Since Port Colborne, Ontario is only 20 miles away from Buffalo, New York, growing up there in the 50's and 60's had one key advantage over most any other Canadian kid growing up back then and that was "American TV". Instead of being stuck with only one TV network in Canada then, the CBC, down there we got three: ABC, NBC, and CBS. Shows, shows and more shows like McHale's Navy, Ensign O'Toole, Convoy and more. In fact though I was only a toddler, I remember being allowed to stay up to watch a show on our black and white TV set called the "Adventures of Tugboat Annie". It was a comedy about this cantankerous women skipper of the tugboat NARCISSUS and her ongoing calamities while taking work away from her rival, Horatio Bullwinkle who captained the tug SALAMANDER. I used to get such a charge out of seeing these small but powerful boats motor at full speed around a harbour like in this link of the show's opening credits (https://youtu.be/5cRHf_FQS_g) or seeing photos and painting in library books of Moran tugs with their red cabins and wheelhouse, and the big white "M" displayed on their black smoke stacks while nudging a huge Cunard passenger ship or the USS UNITED STATES to her dock in New York harbour. I guess you can see why I got hooked on tugboats, eh. c):-D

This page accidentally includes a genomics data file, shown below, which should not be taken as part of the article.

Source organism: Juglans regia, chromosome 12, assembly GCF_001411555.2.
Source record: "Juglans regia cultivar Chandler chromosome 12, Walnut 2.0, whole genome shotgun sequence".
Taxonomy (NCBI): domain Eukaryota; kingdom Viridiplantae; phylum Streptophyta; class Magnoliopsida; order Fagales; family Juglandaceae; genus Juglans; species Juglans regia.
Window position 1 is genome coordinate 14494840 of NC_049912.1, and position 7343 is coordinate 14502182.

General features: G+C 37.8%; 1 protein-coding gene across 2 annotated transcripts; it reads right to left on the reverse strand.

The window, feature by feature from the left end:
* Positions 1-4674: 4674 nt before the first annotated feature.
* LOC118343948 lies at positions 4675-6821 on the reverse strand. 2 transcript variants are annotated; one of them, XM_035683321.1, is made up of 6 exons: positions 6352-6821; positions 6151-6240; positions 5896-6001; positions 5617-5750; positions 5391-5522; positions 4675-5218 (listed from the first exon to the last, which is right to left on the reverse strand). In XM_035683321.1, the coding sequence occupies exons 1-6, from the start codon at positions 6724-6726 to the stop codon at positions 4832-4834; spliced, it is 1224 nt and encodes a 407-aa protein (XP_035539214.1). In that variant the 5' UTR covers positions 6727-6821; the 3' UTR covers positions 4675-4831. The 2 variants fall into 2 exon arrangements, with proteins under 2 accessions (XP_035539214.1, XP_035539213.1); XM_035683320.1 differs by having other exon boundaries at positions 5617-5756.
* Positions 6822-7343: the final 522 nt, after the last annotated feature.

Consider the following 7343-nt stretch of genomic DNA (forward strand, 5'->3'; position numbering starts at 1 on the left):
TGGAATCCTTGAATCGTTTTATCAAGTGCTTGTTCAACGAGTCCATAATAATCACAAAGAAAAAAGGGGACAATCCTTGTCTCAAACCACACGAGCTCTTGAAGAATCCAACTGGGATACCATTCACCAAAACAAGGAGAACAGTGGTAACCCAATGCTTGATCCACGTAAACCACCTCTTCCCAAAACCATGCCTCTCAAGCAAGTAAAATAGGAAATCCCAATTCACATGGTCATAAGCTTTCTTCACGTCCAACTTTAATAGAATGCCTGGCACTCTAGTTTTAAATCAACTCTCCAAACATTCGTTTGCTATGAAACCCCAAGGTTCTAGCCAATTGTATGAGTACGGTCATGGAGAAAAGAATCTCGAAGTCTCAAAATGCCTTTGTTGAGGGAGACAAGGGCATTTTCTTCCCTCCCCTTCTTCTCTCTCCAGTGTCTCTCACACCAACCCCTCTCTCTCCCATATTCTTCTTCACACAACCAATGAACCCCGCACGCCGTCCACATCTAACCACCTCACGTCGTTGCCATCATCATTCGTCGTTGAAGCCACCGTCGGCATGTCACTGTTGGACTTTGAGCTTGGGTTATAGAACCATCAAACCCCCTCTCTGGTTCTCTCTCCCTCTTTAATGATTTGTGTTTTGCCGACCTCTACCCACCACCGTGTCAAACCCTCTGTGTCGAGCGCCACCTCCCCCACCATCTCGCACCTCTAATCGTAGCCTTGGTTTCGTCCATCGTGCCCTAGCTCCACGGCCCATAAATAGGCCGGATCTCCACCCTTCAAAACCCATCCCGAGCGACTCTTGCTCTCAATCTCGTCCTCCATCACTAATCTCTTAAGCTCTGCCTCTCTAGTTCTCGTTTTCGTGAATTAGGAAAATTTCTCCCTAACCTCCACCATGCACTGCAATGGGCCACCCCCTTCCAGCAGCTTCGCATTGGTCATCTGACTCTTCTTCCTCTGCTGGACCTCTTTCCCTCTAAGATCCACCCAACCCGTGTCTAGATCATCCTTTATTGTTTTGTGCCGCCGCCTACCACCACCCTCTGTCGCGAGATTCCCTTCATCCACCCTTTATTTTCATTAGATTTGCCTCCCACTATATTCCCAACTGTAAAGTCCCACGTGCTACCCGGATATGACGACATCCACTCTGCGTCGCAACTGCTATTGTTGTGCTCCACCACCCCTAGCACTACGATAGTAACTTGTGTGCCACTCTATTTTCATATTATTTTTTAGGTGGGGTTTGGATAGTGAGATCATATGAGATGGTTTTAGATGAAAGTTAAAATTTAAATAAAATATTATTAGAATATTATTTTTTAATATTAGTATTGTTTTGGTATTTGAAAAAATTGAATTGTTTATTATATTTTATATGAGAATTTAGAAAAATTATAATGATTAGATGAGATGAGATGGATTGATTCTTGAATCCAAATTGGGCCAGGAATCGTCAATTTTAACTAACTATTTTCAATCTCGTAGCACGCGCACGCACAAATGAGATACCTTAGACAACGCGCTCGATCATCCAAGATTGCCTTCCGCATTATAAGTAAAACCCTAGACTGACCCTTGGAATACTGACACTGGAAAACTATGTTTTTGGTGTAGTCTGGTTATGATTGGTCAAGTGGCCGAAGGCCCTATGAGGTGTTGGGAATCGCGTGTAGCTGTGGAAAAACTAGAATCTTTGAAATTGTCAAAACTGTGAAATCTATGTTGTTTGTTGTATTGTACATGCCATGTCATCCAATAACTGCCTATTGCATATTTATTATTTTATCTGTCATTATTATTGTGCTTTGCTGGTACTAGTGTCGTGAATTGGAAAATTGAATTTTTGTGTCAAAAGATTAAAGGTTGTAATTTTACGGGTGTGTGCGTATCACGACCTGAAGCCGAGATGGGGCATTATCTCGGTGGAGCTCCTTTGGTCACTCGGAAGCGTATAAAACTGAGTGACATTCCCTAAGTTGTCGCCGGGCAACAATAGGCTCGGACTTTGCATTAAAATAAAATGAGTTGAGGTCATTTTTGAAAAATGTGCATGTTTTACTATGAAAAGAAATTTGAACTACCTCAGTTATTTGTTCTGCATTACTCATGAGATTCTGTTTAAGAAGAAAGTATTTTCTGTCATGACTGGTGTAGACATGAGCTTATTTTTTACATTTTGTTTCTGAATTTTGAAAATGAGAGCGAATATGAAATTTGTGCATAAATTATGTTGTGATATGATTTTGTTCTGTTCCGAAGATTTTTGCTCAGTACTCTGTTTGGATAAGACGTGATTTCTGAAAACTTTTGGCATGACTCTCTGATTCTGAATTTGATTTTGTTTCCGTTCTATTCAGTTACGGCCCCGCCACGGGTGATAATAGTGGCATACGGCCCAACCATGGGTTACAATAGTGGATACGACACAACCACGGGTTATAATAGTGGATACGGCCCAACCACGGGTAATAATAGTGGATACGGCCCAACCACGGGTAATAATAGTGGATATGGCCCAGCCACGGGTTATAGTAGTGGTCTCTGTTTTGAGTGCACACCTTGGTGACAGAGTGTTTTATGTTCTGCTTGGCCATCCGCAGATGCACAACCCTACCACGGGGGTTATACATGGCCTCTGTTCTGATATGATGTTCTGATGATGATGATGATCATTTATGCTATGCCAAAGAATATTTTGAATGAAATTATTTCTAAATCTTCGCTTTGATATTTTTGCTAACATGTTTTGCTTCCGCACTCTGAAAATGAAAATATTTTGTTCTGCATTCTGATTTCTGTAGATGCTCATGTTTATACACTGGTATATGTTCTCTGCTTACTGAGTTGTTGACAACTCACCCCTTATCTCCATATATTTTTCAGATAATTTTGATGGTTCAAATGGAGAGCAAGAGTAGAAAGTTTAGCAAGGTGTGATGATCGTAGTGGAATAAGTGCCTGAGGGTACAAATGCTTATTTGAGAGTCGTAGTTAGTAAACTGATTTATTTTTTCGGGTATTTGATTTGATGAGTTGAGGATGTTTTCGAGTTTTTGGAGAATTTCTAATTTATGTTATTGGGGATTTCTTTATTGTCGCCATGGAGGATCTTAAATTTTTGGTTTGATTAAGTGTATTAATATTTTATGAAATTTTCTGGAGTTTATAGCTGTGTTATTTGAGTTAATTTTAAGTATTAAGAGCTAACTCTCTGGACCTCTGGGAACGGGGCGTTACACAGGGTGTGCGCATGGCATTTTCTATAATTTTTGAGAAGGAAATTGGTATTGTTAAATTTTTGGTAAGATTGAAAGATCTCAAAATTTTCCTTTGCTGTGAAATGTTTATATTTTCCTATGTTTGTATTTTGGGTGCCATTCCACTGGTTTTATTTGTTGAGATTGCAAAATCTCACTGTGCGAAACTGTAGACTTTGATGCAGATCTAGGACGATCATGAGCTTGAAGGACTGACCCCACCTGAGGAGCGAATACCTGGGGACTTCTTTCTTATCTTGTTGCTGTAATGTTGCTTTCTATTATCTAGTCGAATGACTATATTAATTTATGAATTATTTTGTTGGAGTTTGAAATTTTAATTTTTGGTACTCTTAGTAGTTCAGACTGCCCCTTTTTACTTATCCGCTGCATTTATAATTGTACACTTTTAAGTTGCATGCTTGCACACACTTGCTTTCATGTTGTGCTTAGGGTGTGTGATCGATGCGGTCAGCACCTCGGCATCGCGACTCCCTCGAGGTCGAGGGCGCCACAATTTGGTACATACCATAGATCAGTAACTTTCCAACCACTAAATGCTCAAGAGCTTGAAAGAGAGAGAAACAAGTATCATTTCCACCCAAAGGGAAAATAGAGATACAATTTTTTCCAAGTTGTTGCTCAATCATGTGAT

Actually during World War II, the American army operated over 127,000 pieces of floating equipment which included landings crafts, amphibians, modular bridges and over 700 tugboats. The 71' ST-1991 spent most of her 4O year career with 73rd Transportation (Floating Craft) Company at Fort Eustis, Virginia and though she did not serve in Viet Nam, ST-1991 would have been used to train personnel for deployment as well as complete heavy tows within the harbour and limited offshore terminals, along with berthing and unberthing cargo ships.
Other than her participation in a joint service sail past ceremony for the Vice President Dan Quayle on July 4th, 1989, I wasn't able to find out much about ST-1991's actual tasks and accomplishment during her days in the Army or when she was transferred over to the U.S. Army Corps of Engineers and renamed ORISKANY. When retired in 1994, she was sold to a Port Everglades based towing company and to be frank, she was given the corny name: HOT DOG. Fortunately, soon after she was sold to Abaco Marine Towing LLC of Clayton, New York she was given a more distinctive name, the BOWDITCH. Nathaniel Bowditch was an early American mathematician who was especially known as the founder of modern maritime navigation. His book, "The New American Practical Navigator" was first published in 1802 and is carried on board every commissioned U.S. Navy ship. By the way, for weekend boat watching warriors like myself who might believe the first part of her name, "Bow" would rhyme with "Cow" or refer to the less often these day "pointy" section at the front of a ship, but in this case "Bow" rhymes with "Tow" which is one of BOWDITCH's common any day tasks in the marine salvage business along the St. Lawrence River and Lake Ontario.
As for the BOWDITCH, though nameless and working hard without significance or acknowledgement for so many year, this former "small" army tug came through "big-time" on that cold night in March 2012, and deserves "Hero Ship" significance in my book at least. I look forward to seeing her again during our next "Journey to the OTHER SIDE!!